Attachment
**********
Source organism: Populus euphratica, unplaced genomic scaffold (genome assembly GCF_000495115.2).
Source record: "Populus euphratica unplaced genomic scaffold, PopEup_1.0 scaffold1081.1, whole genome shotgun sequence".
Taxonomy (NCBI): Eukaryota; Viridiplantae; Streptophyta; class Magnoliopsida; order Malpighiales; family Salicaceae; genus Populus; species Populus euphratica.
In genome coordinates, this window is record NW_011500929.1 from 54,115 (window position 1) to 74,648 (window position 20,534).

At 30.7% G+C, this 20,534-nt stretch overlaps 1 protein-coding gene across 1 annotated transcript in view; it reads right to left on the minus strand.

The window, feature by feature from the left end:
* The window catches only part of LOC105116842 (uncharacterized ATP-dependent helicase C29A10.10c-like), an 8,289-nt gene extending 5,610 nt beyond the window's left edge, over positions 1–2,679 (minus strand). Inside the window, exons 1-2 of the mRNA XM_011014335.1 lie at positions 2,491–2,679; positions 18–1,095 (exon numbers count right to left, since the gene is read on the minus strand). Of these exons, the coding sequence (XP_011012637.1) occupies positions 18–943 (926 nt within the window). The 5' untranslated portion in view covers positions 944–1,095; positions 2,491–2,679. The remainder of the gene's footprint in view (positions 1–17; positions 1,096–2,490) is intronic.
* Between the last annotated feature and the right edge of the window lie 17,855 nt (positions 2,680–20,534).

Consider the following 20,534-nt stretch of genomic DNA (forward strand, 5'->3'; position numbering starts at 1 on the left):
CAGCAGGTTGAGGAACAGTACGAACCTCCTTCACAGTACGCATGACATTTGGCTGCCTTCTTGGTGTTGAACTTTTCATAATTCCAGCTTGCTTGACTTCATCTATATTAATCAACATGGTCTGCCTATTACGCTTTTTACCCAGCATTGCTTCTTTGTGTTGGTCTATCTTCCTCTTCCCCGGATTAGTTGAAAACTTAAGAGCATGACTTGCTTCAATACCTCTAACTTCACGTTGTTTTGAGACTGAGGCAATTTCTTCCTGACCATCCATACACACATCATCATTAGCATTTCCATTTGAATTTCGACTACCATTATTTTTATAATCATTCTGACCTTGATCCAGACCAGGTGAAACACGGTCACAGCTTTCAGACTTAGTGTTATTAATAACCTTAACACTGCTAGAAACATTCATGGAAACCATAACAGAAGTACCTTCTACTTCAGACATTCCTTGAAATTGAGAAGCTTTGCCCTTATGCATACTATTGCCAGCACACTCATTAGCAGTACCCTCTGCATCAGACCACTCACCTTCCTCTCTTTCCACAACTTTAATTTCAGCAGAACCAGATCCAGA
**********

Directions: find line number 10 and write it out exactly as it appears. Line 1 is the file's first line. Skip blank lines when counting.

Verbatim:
CAGCAGGTTGAGGAACAGTACGAACCTCCTTCACAGTACGCATGACATTTGGCTGCCTTCTTGGTGTTGAACTTTTCATAATTCCAGCTTGCTTGACTTCATCTATATTAATCAACATGGTCTGCCTATTACGCTTTTTACCCAGCATTGCTTCTTTGTGTTGGTCTATCTTCCTCTTCCCCGGATTAGTTGAAAACTTAAGAGCATGACTTGCTTCAATACCTCTAACTTCACGTTGTTTTGAGACTGAGGCAATTTCTTCCTGACCATCCATACACACATCATCATTAGCATTTCCATTTGAATTTCGACTACCATTATTTTTATAATCATTCTGACCTTGATCCAGACCAGGTGAAACACGGTCACAGCTTTCAGACTTAGTGTTATTAATAACCTTAACACTGCTAGAAACATTCATGGAAACCATAACAGAAGTACCTTCTACTTCAGACATTCCTTGAAATTGAGAAGCTTTGCCCTTATGCATACTATTGCCAGCACACTCATTAGCAGTACCCTCTGCATCAGACCACTCACCTTCCTCTCTTTCCACAACTTTAATTTCAGCAGAACCAGATCCAGA